Your home loan rate is likely to fall in the coming months. The reasons are plenty. Last week, the November index of industrial production (IIP) contracted marginally by 0.1 per cent year-on-year, compared with a healthy 8.3 per cent year-on-year growth in October owing to possible drawing down of inventory build-up due to pre-festival season demand.
Also the wholesale price index (WPI) inflation moderated to 7.18 per cent year-on-year in December from 7.24 per cent in November, below expectations, as higher food inflation was more than offset by lower core inflation. Core inflation moderated to 4.2 per cent year-on-year in December from 4.5 per cent in November, aided by lower momentum and base effects. By contrast, food (primary and manufactured) inflation rose to 10.4 per cent year-on-year from 9 per cent, as the seasonal decline in food prices was less than expected. Fuel price inflation eased to 9.4 per cent year-on-year from 10 per cent. Separately, headline CPI inflation rose to 10.6 per cent year-on-year from 9.9 per cent in November on higher food prices.
Most economists and thinktanks believe that the Reserve Bank of India’s stance has increasingly shifted towards supporting growth rather than focusing solely on inflation management and with the recent moderation in core WPI inflation, the apex bank may ease the repo rate by 0.5 per cent in the fourth quarter of 2013.
Repo rate is the rate at which banks borrow money from RBI and an increase or decrease in the same impacts the interest rate on loans, mortgages and deposits.
Says Sonal Varma, economist at Nomura Financial Advisory and Securities, “In our view, underlying inflation expectations remain sticky as evidenced by high CPI readings. Yet, with core WPI inflation clearly moderating — indicative of weak demand-side pressures — we stick to our view that the RBI is likely to cut the repo rate by 25 basis points at its January 29 policy meeting. However, we do not see this as the start of a long rate cut cycle and expect only 50 basis points cut in H1 as we expect inflationary pressures to re-emerge in H2.”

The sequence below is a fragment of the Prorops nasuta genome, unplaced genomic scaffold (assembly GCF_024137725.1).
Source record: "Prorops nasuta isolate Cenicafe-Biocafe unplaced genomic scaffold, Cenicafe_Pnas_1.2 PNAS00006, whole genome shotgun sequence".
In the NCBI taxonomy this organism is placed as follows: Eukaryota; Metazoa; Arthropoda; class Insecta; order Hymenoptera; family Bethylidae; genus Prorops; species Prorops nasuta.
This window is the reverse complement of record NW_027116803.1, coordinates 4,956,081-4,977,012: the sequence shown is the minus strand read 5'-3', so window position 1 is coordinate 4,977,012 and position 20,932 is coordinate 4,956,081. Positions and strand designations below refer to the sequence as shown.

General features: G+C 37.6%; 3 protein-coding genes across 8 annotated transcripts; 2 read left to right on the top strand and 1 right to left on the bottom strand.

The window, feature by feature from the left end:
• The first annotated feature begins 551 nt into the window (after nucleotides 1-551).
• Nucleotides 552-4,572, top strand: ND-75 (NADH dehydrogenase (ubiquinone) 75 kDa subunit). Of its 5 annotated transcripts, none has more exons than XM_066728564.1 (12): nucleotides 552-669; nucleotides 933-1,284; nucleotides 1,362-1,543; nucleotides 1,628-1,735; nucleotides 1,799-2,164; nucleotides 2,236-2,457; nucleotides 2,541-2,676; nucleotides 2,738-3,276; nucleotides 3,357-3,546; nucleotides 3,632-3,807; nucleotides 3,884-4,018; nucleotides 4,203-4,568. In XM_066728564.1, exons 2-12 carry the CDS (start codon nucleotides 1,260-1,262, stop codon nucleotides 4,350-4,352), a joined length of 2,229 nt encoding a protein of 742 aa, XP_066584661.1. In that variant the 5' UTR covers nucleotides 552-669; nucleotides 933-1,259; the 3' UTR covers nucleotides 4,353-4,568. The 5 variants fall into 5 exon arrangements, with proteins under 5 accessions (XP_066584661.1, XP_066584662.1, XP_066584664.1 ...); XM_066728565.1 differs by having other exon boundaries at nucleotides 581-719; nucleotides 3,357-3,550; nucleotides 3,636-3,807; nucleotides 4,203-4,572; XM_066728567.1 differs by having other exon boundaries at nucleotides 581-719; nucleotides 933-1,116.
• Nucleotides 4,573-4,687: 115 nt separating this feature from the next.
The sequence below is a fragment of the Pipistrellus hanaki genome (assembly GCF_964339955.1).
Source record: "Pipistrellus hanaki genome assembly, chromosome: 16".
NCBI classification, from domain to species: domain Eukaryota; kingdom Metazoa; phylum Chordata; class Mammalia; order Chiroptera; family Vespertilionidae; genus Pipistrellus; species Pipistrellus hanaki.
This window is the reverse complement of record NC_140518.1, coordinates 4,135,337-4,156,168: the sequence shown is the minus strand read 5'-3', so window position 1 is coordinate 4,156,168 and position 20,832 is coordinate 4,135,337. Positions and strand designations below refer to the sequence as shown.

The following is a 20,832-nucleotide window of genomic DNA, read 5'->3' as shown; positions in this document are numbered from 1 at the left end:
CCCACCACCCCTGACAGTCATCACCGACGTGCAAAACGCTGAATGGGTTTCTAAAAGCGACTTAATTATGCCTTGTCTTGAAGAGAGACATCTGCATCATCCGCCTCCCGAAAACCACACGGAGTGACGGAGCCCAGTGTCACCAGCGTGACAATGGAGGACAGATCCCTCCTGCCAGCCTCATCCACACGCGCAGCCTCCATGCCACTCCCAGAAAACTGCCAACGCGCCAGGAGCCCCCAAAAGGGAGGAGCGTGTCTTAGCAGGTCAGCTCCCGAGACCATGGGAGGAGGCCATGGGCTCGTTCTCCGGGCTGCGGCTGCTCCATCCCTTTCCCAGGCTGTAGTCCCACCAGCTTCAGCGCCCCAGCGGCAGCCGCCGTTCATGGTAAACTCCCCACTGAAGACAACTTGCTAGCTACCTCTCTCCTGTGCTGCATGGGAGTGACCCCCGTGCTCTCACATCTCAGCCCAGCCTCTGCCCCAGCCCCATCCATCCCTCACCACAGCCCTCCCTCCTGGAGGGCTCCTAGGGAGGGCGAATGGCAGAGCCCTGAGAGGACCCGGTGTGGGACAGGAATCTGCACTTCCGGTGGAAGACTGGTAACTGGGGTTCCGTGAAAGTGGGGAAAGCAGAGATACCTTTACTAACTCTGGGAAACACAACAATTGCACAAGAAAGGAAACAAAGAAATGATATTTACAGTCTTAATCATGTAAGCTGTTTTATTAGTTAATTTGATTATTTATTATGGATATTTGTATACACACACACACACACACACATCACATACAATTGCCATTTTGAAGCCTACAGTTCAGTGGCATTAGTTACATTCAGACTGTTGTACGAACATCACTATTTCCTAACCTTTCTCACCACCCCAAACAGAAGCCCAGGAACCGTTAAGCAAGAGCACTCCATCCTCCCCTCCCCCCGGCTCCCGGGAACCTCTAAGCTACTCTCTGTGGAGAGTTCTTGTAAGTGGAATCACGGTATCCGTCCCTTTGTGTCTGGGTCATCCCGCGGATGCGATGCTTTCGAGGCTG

One basis point is one hundredth of a per cent or 0.01 per cent.
Says Taimur Baig, chief economist, Deutsche Bank, “We have concluded that the somewhat favorable WPI developments seen in recent months could nudge RBI toward a 25 basis points rate cut in the January policy meeting, but it’s likely to be a much tighter call than the market thinks.”
Most banks have already indicated that if RBI lowers rate, they will pass the benefits to their customers. A few days ago, HDFC Bank, the country’s second largest private sector bank, reduced its base rate by 10 basis points to 9.7 per cent. The base rate is the benchmark to which all loan rates are linked. With this cut, HDFC Bank has the lowest base rate among major lenders, lower than that of State Bank of India (SBI) and ICICI Bank; both banks have a base rate of 9.75 per cent. HDFC Bank also said it will reduce its benchmark prime lending rate (BPLR), the erstwhile loan reference rate, by a similar magnitude to 18.2 per cent.
A senior official of SBI, said, “The decision of a bank to cut rates depends on its assets and liabilities. The probability of a bank to reduce base rate is high if RBI reduces the repo rate and the reverse repo rate or cuts the cash reserve ratio (CRR).”
BK Batra, deputy managing director of IDBI Bank, said, “If RBI cuts benchmark rates, further benefit will be given to retail customers. Life will be easier for them in 2013 as rates will be in a softening mode. Rates for retail customers have been decelerating in 2012 as most retail loans especially home loans are being given at base rates of commercial banks.”